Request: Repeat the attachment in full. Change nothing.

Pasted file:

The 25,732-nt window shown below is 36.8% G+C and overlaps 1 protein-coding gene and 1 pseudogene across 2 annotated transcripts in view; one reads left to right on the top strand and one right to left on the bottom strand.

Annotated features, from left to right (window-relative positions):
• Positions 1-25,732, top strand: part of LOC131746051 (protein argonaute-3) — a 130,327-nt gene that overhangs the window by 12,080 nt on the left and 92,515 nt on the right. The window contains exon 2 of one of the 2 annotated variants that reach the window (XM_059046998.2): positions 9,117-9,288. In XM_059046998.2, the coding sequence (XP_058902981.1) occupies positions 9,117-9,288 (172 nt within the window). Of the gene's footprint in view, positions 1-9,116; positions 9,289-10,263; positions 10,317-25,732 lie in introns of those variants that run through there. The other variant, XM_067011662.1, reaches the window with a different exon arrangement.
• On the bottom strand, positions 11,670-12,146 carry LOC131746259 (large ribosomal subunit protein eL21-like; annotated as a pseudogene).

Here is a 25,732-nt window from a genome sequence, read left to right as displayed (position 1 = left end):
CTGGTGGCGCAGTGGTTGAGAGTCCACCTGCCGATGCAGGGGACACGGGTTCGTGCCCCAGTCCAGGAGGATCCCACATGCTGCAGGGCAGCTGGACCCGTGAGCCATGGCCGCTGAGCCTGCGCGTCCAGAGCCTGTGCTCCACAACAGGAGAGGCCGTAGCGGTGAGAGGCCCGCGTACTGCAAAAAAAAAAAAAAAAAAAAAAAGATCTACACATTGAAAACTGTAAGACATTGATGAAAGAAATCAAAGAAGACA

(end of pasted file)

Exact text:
The 25,732-nt window shown below is 36.8% G+C and overlaps 1 protein-coding gene and 1 pseudogene across 2 annotated transcripts in view; one reads left to right on the top strand and one right to left on the bottom strand.

Annotated features, from left to right (window-relative positions):
• Positions 1-25,732, top strand: part of LOC131746051 (protein argonaute-3) — a 130,327-nt gene that overhangs the window by 12,080 nt on the left and 92,515 nt on the right. The window contains exon 2 of one of the 2 annotated variants that reach the window (XM_059046998.2): positions 9,117-9,288. In XM_059046998.2, the coding sequence (XP_058902981.1) occupies positions 9,117-9,288 (172 nt within the window). Of the gene's footprint in view, positions 1-9,116; positions 9,289-10,263; positions 10,317-25,732 lie in introns of those variants that run through there. The other variant, XM_067011662.1, reaches the window with a different exon arrangement.
• On the bottom strand, positions 11,670-12,146 carry LOC131746259 (large ribosomal subunit protein eL21-like; annotated as a pseudogene).

Here is a 25,732-nt window from a genome sequence, read left to right as displayed (position 1 = left end):
CTGGTGGCGCAGTGGTTGAGAGTCCACCTGCCGATGCAGGGGACACGGGTTCGTGCCCCAGTCCAGGAGGATCCCACATGCTGCAGGGCAGCTGGACCCGTGAGCCATGGCCGCTGAGCCTGCGCGTCCAGAGCCTGTGCTCCACAACAGGAGAGGCCGTAGCGGTGAGAGGCCCGCGTACTGCAAAAAAAAAAAAAAAAAAAAAAAGATCTACACATTGAAAACTGTAAGACATTGATGAAAGAAATCAAAGAAGACA